At the Republican Primary Debate for President last Wednesday evening, former New Jersey Governor Chris Christie referred to presidential hopeful Vivek Ramaswamy as “ChatGPT,” the artificial intelligence chatbot. The moniker struck a bell when the bellicose Ramaswamy with a too-perfect broadcaster voice and a too-perfect permanent smile showing off perfect sparkling teeth, bellowed out on the stage that climate change is “a hoax.”
We immediately headed to the Federal Election Commission (FEC.gov) website to see if Big Oil or its attached-at-the-hip Charles Koch network was behind this candidate. Ramaswamy wants to stroll into the highest office in the United States despite no prior public office experience. (Because that worked out so well for all of us the last time.)
Thus far, the big money trail has not led directly to Big Oil or the Koch network, but just give it time. Ramaswamy is espousing the key hot button issues that the big money Koch crowd demand in their candidates. Ramaswamy’s official website lists these goals for his administration: “Drill, frack & burn coal: abandon the climate cult & unshackle nuclear energy;” cut the headcount among U.S. regulators by 75 percent; relaunch the Reagan deregulatory revolution.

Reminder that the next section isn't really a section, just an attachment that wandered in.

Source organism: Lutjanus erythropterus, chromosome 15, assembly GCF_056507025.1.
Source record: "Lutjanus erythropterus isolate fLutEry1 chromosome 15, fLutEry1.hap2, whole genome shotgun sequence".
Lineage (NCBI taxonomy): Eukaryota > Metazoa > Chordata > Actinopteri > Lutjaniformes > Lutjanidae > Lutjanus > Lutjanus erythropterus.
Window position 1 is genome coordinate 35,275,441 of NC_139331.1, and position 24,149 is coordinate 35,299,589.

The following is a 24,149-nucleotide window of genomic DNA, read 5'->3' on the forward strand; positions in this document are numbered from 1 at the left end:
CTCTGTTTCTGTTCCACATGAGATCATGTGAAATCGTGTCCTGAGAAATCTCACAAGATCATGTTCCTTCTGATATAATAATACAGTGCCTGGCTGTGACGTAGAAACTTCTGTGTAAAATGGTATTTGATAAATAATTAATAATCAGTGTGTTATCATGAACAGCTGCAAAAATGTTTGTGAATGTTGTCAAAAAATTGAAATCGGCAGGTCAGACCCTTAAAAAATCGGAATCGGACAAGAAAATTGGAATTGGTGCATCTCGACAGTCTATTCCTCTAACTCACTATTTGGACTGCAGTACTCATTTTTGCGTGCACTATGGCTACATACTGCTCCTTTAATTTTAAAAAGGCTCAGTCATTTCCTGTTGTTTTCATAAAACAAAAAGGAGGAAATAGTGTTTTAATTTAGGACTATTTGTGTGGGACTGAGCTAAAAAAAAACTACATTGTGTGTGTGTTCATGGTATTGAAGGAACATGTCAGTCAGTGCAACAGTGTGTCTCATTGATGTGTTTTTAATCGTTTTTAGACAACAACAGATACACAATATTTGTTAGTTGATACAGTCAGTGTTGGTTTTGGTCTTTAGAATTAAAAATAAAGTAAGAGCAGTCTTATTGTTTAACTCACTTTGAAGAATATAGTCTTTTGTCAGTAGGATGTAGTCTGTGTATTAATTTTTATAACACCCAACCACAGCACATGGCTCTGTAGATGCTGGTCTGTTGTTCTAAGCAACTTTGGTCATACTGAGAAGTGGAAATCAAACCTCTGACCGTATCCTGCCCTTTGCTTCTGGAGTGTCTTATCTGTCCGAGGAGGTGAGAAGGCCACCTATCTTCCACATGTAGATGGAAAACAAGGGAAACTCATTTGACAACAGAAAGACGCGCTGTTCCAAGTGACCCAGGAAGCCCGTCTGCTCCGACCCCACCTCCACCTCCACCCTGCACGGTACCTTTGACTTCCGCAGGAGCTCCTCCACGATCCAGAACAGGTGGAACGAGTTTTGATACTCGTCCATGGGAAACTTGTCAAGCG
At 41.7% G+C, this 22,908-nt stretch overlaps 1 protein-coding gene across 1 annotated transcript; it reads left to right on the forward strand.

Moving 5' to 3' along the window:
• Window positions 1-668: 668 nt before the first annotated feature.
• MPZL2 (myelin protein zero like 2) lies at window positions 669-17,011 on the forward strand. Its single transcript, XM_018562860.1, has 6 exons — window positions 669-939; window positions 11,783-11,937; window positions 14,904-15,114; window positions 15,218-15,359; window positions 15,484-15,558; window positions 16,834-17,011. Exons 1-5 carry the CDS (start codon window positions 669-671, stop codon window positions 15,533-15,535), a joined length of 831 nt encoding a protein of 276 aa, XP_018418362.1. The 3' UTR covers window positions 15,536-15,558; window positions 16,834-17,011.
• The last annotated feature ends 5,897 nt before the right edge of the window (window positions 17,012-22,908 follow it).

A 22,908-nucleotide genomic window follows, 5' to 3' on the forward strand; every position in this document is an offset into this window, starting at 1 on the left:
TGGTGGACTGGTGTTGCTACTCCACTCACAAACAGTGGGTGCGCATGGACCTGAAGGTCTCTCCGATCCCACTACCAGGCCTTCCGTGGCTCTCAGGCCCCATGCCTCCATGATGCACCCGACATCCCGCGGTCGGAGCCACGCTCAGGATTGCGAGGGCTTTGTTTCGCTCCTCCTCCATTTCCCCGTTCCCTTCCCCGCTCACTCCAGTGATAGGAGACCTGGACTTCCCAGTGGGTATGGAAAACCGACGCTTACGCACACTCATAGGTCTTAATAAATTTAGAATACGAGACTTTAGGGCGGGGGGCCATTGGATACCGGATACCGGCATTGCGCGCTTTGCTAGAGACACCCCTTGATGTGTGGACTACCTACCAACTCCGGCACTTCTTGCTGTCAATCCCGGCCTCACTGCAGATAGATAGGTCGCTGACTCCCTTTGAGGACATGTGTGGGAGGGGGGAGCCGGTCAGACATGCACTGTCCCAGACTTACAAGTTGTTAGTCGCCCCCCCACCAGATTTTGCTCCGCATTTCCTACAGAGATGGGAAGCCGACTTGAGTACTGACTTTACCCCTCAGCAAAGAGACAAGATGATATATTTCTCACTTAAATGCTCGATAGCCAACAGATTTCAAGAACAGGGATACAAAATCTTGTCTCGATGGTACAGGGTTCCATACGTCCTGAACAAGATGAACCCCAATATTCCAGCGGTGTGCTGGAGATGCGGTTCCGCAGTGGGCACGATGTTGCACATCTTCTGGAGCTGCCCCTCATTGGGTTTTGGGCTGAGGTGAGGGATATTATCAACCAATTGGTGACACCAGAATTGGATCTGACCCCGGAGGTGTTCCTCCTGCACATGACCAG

According to the Federal Election Commission, through June 30, Ramaswamy’s campaign coffers have taken in $19.16 million, of which $15.25 million came from Ramaswamy’s loans to the campaign and another $750,462 in his own contributions to his campaign. To put it another way, 84 percent of Ramaswamy’s campaign support has come out of his own pocket – despite his efforts to make it appear that he has broad support for his platform. In fact, when he stated on stage that climate change was a hoax, he was loudly booed by the Republican audience in attendance.
So how did Ramaswamy get those tens of thousands of individual donations to qualify him to appear on the debate stage? He spent $10.13 million of his own money to raise $3.16 million from other people in the first six months of this year….